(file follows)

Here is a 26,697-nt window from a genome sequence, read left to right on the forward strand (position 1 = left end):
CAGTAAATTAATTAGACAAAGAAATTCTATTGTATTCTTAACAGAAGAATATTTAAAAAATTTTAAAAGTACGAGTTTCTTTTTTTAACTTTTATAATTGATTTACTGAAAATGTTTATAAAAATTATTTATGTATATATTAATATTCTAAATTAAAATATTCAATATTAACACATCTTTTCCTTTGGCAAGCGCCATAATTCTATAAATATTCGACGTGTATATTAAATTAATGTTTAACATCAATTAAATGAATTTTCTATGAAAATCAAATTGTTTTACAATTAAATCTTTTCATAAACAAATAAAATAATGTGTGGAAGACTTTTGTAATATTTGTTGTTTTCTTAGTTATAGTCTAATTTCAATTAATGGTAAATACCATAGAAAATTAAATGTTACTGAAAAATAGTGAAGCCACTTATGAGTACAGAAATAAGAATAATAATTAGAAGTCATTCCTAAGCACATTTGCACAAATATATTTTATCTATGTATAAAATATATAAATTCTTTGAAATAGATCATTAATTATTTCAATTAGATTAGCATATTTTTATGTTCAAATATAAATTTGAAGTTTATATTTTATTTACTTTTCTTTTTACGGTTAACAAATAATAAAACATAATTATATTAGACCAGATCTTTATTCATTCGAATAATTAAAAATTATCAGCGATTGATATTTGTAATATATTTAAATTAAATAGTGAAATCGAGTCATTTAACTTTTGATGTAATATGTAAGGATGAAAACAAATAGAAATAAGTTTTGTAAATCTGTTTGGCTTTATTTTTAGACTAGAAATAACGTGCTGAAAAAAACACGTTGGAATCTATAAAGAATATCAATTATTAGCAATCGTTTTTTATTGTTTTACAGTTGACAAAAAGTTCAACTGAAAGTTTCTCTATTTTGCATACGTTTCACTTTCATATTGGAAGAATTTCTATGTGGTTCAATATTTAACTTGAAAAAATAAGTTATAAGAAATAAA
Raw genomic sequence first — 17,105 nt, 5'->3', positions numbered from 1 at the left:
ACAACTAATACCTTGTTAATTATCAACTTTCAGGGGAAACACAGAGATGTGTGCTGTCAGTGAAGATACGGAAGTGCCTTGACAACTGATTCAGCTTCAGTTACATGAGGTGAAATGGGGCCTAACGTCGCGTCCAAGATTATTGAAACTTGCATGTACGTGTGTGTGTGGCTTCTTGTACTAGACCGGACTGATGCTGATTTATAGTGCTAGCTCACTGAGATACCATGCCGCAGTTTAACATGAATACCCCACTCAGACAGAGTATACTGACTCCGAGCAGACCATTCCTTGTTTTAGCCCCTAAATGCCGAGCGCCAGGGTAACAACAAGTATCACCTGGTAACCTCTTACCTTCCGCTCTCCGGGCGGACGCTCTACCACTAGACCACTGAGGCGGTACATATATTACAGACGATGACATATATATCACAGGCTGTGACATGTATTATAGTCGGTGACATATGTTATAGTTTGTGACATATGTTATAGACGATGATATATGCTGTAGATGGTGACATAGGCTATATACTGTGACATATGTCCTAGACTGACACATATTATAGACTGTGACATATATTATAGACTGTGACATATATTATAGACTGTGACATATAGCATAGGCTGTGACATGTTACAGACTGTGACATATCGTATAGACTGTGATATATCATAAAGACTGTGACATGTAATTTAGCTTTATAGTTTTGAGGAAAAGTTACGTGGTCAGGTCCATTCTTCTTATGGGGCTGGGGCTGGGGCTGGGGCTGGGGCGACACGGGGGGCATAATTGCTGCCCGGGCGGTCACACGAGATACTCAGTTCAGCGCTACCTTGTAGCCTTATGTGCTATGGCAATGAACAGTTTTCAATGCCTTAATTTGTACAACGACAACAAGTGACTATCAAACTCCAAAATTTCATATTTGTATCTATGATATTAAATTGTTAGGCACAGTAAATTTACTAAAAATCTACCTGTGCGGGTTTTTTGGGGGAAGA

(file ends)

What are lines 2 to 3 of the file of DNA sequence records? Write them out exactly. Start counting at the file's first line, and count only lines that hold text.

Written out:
CAGTAAATTAATTAGACAAAGAAATTCTATTGTATTCTTAACAGAAGAATATTTAAAAAATTTTAAAAGTACGAGTTTCTTTTTTTAACTTTTATAATTGATTTACTGAAAATGTTTATAAAAATTATTTATGTATATATTAATATTCTAAATTAAAATATTCAATATTAACACATCTTTTCCTTTGGCAAGCGCCATAATTCTATAAATATTCGACGTGTATATTAAATTAATGTTTAACATCAATTAAATGAATTTTCTATGAAAATCAAATTGTTTTACAATTAAATCTTTTCATAAACAAATAAAATAATGTGTGGAAGACTTTTGTAATATTTGTTGTTTTCTTAGTTATAGTCTAATTTCAATTAATGGTAAATACCATAGAAAATTAAATGTTACTGAAAAATAGTGAAGCCACTTATGAGTACAGAAATAAGAATAATAATTAGAAGTCATTCCTAAGCACATTTGCACAAATATATTTTATCTATGTATAAAATATATAAATTCTTTGAAATAGATCATTAATTATTTCAATTAGATTAGCATATTTTTATGTTCAAATATAAATTTGAAGTTTATATTTTATTTACTTTTCTTTTTACGGTTAACAAATAATAAAACATAATTATATTAGACCAGATCTTTATTCATTCGAATAATTAAAAATTATCAGCGATTGATATTTGTAATATATTTAAATTAAATAGTGAAATCGAGTCATTTAACTTTTGATGTAATATGTAAGGATGAAAACAAATAGAAATAAGTTTTGTAAATCTGTTTGGCTTTATTTTTAGACTAGAAATAACGTGCTGAAAAAAACACGTTGGAATCTATAAAGAATATCAATTATTAGCAATCGTTTTTTATTGTTTTACAGTTGACAAAAAGTTCAACTGAAAGTTTCTCTATTTTGCATACGTTTCACTTTCATATTGGAAGAATTTCTATGTGGTTCAATATTTAACTTGAAAAAATAAGTTATAAGAAATAAA
Raw genomic sequence first — 17,105 nt, 5'->3', positions numbered from 1 at the left: